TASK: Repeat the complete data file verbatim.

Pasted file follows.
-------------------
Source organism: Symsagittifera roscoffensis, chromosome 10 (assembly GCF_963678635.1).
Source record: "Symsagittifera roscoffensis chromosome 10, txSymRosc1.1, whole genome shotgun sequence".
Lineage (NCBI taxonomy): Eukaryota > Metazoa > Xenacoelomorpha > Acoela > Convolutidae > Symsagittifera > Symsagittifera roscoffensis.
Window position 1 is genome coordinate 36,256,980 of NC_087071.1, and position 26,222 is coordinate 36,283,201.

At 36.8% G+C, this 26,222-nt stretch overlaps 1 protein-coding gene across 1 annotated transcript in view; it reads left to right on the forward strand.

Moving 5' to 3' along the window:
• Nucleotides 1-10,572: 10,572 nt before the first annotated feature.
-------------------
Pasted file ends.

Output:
Source organism: Symsagittifera roscoffensis, chromosome 10 (assembly GCF_963678635.1).
Source record: "Symsagittifera roscoffensis chromosome 10, txSymRosc1.1, whole genome shotgun sequence".
Lineage (NCBI taxonomy): Eukaryota > Metazoa > Xenacoelomorpha > Acoela > Convolutidae > Symsagittifera > Symsagittifera roscoffensis.
Window position 1 is genome coordinate 36,256,980 of NC_087071.1, and position 26,222 is coordinate 36,283,201.

At 36.8% G+C, this 26,222-nt stretch overlaps 1 protein-coding gene across 1 annotated transcript in view; it reads left to right on the forward strand.

Moving 5' to 3' along the window:
• Nucleotides 1-10,572: 10,572 nt before the first annotated feature.